Magnesium is all the rage right now, and for good reason. Adrienne Dowd, RD, a nutrition expert at Parsley Health explains, “In general, magnesium is a mineral that is an essential nutrient, meaning we cannot make it ourselves and must get it from food or supplements. It is important for bone health and energy production, among other things. Most people don’t get enough magnesium in their diet and are, therefore, deficient.” To make matters worse, magnesium is also depleted by common health enemy No. 1: stress.
Low levels, Dowd warns, can be ruinous to your health. “Chronically low intakes of magnesium can induce changes in biochemical pathways that can increase the risk of cardiovascular disease, type 2 diabetes, osteoporosis, and migraine headaches.”
Food sources of magnesium
Luckily, your magnesium levels can be replenished via foods. According to Down, these are the best magnesium-rich food sources:
- Pumpkin seeds
- Chia seeds
- Brazil nuts
- Peanuts and peanut butter
- Shredded wheat
- Soy milk
- Black beans
How much magnesium do I need?
The Recommended Dietary Allowance (RDA), or the average daily level of intake sufficient to meet the nutrient requirements of nearly all healthy individuals, for magnesium varies by age, sex, and other factors. The RDA for women who aren’t pregnant or breast feeding is 310 mg for ages 19-30, 320 mg for age 31 and older. The RDA for men is 400 mg for ages 19-30, 420 mg for age 31 and older.
If food sources are still not getting you to these numbers, you should consult a physician and/or registered dietitian to see if a supplement might be right for you. Adults, however, should be careful not to exceed the upper limit for magnesium in dietary supplements, which is 350 mg. High intakes of magnesium from dietary supplements and medications can cause diarrhea, nausea, and abdominal cramping. Extremely high intakes of magnesium can lead to irregular heartbeat and cardiac arrest, according to the National Institutes of Health.
And before you “add to cart” (or toss in your actual cart at the vitamin store), it’s important to understand the various types of magnesium supplements, and what each is meant to accomplish. Surprisingly, there is great diversity among them, and a wide range of maladies—from heartburn to insomnia to acne, and more—can be treated with the proper supplement application.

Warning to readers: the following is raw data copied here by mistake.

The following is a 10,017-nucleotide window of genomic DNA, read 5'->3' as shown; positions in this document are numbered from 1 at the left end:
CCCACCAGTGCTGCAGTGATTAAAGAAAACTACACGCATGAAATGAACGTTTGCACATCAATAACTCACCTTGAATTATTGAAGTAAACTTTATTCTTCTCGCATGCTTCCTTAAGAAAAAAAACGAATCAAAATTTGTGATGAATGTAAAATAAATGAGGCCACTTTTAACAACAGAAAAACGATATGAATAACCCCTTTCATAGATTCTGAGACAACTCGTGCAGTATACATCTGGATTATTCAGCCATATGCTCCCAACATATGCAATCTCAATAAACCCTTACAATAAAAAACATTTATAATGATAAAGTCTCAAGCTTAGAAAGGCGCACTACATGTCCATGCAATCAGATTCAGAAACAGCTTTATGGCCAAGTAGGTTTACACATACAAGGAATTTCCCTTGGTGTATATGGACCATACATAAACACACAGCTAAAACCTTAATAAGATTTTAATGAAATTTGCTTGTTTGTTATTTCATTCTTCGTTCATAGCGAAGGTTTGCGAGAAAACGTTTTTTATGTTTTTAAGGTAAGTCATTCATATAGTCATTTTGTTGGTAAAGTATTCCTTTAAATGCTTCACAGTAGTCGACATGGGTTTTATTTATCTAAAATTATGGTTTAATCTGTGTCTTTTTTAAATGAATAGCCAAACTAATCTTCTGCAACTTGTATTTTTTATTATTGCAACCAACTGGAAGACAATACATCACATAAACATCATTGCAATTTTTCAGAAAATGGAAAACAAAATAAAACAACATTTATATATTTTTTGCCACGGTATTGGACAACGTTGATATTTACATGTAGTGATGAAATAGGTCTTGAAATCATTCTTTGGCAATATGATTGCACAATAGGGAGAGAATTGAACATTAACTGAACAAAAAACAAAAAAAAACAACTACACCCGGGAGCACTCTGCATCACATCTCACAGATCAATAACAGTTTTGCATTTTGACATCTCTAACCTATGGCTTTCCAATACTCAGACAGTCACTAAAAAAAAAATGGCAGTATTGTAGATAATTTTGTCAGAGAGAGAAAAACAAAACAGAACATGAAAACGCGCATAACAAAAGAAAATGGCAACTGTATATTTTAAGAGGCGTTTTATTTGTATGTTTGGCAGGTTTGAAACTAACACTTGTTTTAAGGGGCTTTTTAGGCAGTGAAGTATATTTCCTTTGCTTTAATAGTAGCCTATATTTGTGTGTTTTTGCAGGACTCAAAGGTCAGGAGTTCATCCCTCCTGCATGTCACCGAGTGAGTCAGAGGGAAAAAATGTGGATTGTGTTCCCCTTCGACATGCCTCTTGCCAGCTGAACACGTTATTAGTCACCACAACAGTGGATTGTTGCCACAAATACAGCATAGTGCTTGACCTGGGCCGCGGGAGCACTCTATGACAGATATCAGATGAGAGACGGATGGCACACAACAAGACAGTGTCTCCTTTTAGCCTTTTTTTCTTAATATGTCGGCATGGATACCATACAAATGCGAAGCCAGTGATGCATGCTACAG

Below, a nutritionist decodes the different types of magnesium supplements.
1. Magnesium citrate: To improve your digestion
Feeling a little…backed up? “This type of magnesium is bound to citric acid, which allows for an easier absorption and has a gentle laxative effect,” Dowd says.
2. Magnesium glycinate: To improve sleep
“Magnesium glycinate is bound to the amino acid glycine,” Dowd says. “It has increased bioavailability and has a calming effect. It can be used for relaxation, increased sleep quality, and stress relief.”
3. Magnesium oxide: To treat heartburn
“Magnesium oxide is less bioavailable, and when bound with water to make magnesium hydroxide, it is generally used to alleviate heartburn and constipation—for example, Milk of Magnesia,” Dowd says. She explains that Milk of Magnesia provides 500 mg of magnesium hydroxide (magnesium oxide, plus water) per tablespoon. “The directions recommend taking up to 4 tablespoons per day,” Dowd says. “Although such a dose of magnesium is well above the safe upper level, some of the magnesium is not absorbed because of the medication’s laxative effect.”
4. Magnesium chloride: To soothe skin issues
Not all magnesium supplements come in pill form: Magnesium chloride can be absorbed through the skin in a couple different ways. “Magnesium oil is actually magnesium chloride flakes mixed with water,” Dowd explains. “Magnesium lotion is typically magnesium chloride in a base of coconut or shea butter. Both are great for muscle spasms or cramps and are also used for dermatitis, eczema, and acne.”
5. Magnesium sulfate: To relieve muscle aches
You might have some of this variety in your pantry already and not know it. “Magnesium sulfate is more commonly known as epsom salts,” Dowd says. “Epsom salt baths are great for muscle soreness, tightness, aches, and pains. Magnesium sulfate can also be taken orally and causes a laxative effect.”
Other types of magnesium supplements: To use with extreme caution
Dowd says she’s less familiar with other types of magnesium, such as lactate (which is used as a food additive) and phosphate (the form of magnesium found in teeth and bones), and urges you to use magnesium aspartate and glutamate with caution. “They’re considered ‘excitatory neurotransmitters’ and excess amounts can cause ‘excitotoxicity’ and can lead to death,” she says. (Basically, this means your nervous system gets overstimulated.)
A great reminder that you should check with your doc before adding any supplements to your regimen—even those that you think are totally safe.
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